Before sharing tips on devising walks, it might help to understand what psychogeography is not. It’s not the act of strolling from A to B while studying interesting buildings. It’s not turning off a satnav in the hope of discovering something new. And it’s not deviating from a standard route just for the sake of it. Psychogeography is about interpreting where you are at. Its purpose is to connect with the soul of a place.

London’s nature has had a major effect on the genre, and I used my native city as a model for Soul City Wandering. But similar experiences can be had in any urban setting.

Relying on a specific sense can play a part. Some adherents utilise optical enhancements to give a different perspective (providing, at last, a valid excuse to enjoy life through rose-tinted spectacles!). Others relish urban sounds: the hum of traffic; the wail of sirens; the chatter of loud voices. It’s all part of the fabric of flâneurity. But if you wish to block out ‘other noise’, remember headphones are a useful device.

Indeed, you could create your own soundtrack to reinforce the drama of your surroundings. Try listening to a wider selection of music and setting your device to random play. Often, your environment gives a different nuance to the music. Sometimes the weather, the wildlife, or a whimsical moment catches the rhythm. A magical moment.

Soul City Wandering by Frank Molloy is the ideal guide for anyone wishing to rediscover their urban environment and heritage.

It must be said that lockdown has limited our sensory perception. The walking experience is less tactile. I’m less inclined to handle things. No longer am I feeling the cold steel of a handrail, the grooved wooden arm of a bench, or marble texture of a statue as I stroll. And of course, the wearing of masks blunts the scent of wild herbs, flowers or freshly-cut grass. Then again, the same goes for exhaust fumes, industrial gases and fast-food odours. Small mercies, I guess.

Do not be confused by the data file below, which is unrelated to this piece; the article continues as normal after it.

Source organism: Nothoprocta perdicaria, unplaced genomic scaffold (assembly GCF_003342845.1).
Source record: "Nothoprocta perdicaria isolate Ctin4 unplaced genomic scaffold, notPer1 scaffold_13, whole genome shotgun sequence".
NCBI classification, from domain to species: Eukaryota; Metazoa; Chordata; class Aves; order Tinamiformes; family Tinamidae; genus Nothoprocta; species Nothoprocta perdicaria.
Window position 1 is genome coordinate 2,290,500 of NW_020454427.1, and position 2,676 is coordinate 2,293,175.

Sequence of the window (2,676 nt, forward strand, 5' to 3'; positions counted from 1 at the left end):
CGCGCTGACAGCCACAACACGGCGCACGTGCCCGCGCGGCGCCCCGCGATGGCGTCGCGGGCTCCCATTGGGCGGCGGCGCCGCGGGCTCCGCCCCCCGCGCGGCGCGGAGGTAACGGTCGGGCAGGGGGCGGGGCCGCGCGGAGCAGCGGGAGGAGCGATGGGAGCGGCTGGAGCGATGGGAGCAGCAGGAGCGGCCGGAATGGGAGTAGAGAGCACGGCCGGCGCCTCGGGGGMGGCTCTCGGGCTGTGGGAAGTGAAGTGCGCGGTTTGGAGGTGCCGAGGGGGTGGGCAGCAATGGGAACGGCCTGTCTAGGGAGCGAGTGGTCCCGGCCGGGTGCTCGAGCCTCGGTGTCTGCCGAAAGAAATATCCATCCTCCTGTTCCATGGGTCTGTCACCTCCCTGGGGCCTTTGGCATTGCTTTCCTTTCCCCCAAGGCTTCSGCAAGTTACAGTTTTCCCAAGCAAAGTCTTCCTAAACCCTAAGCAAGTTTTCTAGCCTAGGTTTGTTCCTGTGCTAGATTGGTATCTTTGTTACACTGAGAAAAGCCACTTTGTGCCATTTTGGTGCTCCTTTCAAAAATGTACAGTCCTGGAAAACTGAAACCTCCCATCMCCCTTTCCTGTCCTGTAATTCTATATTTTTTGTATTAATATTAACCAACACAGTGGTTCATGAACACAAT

It doesn’t have to be a weekend thing, either. If you seek an antidote to the hustle and bustle of working life, provide yourself with sanctuaries. Engage in a quest for pockets of tranquillity, perhaps for your lunch breaks. The ruins of an old church, a park bench with incredible views, or underneath a spreading chestnut tree. Do you view your regular journey to work as a chore? Well, think of it this way: it’s as individual as you are, so take control of your commute. Can you play with street names? Forge an interpretation of colours? Recognise serendipity with numbers?

If you wish, take a lighter approach. Soul City Wandering includes a walk around pubs of swinging sixties Soho while listening to a fitting soundtrack along the way.

Despite what any ‘expert’ tells you, there are no set rules to psychogeography. Just use some reverie and imagination to encounter places, people or events on your own terms. There’s no secret. It’s just how far down the rabbit hole you want to take it.

On a more individual level, the organic nature is appealing. It's got nothing to do with politics, race, sexuality, or what football team you support. You can strip away all angst and turmoil. Just you and your environment. At the very least, it gets you out into the fresh air, helps keep you fit, and keeps your mind active.

So, my fellow psycho-geographers, let Soul City Wandering be your guide. Go find your inner flâneur. Go find your soul.

Soul City Wandering: A London Pilgrimage by Frank Molloy is published by The Choir Press and is out now on Amazon priced £9.99 in paperback.